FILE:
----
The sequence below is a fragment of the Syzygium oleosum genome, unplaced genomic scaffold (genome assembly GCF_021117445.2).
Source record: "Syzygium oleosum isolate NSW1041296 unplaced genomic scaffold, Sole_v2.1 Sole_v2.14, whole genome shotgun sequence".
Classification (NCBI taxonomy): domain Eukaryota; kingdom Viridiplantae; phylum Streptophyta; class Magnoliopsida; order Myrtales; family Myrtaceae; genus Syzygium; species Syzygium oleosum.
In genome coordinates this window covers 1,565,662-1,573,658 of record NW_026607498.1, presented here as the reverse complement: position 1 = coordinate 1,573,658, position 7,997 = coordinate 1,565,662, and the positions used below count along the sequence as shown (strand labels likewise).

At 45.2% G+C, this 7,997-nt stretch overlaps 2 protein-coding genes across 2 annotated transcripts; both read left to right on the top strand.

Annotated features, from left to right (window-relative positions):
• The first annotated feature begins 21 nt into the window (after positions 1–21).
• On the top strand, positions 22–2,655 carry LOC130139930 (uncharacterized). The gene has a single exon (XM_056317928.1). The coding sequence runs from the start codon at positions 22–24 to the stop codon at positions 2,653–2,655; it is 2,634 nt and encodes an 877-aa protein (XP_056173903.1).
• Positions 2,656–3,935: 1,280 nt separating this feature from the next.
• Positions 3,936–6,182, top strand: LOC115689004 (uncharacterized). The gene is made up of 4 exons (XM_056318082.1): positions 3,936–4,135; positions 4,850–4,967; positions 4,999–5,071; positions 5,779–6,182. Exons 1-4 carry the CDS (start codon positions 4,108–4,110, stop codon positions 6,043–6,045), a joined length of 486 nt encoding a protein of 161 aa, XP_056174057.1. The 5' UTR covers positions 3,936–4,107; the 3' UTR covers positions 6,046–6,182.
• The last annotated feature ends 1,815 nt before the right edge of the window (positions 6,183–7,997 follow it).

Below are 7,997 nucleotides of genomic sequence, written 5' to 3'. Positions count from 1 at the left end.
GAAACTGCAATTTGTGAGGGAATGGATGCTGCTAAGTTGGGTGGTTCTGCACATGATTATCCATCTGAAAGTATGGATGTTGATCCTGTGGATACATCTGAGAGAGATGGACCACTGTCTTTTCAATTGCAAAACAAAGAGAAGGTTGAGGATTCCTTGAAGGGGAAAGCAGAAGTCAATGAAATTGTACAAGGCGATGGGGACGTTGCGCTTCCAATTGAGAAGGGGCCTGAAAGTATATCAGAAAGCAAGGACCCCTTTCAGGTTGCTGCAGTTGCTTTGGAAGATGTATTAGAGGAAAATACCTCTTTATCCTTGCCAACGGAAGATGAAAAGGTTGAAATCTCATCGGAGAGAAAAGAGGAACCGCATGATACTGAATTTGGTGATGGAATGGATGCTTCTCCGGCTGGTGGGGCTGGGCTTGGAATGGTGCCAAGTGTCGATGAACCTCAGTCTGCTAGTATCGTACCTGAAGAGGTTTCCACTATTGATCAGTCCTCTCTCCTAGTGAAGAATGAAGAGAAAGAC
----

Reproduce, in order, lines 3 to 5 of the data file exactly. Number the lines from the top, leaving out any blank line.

Classification (NCBI taxonomy): domain Eukaryota; kingdom Viridiplantae; phylum Streptophyta; class Magnoliopsida; order Myrtales; family Myrtaceae; genus Syzygium; species Syzygium oleosum.
In genome coordinates this window covers 1,565,662-1,573,658 of record NW_026607498.1, presented here as the reverse complement: position 1 = coordinate 1,573,658, position 7,997 = coordinate 1,565,662, and the positions used below count along the sequence as shown (strand labels likewise).

At 45.2% G+C, this 7,997-nt stretch overlaps 2 protein-coding genes across 2 annotated transcripts; both read left to right on the top strand.